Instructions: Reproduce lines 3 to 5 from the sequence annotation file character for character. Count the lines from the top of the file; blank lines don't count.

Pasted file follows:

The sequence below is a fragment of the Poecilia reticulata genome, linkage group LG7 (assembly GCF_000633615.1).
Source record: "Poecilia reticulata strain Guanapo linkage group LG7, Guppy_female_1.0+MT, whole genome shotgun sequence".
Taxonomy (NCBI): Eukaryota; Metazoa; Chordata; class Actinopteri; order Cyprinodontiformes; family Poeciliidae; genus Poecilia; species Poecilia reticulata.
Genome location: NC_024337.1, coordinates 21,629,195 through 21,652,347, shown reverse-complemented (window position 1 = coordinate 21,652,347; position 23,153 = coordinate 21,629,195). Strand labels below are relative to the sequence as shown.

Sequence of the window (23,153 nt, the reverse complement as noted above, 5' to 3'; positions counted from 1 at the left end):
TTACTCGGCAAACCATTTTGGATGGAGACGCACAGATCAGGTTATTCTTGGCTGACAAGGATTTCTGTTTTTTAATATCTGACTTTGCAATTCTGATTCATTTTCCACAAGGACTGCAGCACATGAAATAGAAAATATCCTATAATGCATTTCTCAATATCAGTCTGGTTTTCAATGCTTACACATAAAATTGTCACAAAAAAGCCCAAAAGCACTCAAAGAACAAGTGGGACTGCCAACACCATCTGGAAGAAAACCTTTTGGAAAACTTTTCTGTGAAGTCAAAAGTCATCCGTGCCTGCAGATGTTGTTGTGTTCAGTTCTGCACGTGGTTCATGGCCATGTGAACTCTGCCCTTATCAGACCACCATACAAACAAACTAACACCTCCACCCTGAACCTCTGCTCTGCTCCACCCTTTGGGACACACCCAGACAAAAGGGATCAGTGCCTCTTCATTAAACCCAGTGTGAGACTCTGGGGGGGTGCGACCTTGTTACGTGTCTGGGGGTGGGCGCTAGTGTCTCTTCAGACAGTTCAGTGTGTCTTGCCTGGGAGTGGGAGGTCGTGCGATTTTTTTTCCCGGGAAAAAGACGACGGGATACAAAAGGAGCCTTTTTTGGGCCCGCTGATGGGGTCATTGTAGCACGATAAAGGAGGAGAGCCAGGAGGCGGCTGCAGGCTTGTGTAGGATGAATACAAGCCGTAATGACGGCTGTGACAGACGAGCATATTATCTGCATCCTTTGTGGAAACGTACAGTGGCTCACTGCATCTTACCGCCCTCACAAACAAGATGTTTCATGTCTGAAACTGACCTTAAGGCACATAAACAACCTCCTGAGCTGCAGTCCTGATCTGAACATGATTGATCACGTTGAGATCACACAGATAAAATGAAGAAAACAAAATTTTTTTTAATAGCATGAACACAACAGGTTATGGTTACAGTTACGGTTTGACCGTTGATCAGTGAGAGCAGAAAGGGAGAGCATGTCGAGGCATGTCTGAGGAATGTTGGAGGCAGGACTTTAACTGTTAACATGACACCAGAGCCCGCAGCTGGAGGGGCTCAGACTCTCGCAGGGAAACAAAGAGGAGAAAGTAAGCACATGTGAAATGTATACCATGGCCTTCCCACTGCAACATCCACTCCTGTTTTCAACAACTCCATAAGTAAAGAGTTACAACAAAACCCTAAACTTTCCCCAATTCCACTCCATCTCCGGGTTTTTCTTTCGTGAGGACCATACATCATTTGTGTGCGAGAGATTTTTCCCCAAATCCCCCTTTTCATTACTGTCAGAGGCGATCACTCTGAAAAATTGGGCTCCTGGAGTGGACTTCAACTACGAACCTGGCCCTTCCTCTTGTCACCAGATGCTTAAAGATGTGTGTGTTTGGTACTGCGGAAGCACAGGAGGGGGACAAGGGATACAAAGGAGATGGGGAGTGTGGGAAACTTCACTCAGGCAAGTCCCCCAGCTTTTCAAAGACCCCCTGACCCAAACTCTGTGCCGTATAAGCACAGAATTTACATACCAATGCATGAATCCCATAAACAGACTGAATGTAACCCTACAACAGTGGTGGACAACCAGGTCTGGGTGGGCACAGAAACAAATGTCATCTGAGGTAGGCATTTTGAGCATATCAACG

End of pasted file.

Taxonomy (NCBI): Eukaryota; Metazoa; Chordata; class Actinopteri; order Cyprinodontiformes; family Poeciliidae; genus Poecilia; species Poecilia reticulata.
Genome location: NC_024337.1, coordinates 21,629,195 through 21,652,347, shown reverse-complemented (window position 1 = coordinate 21,652,347; position 23,153 = coordinate 21,629,195). Strand labels below are relative to the sequence as shown.

Sequence of the window (23,153 nt, the reverse complement as noted above, 5' to 3'; positions counted from 1 at the left end):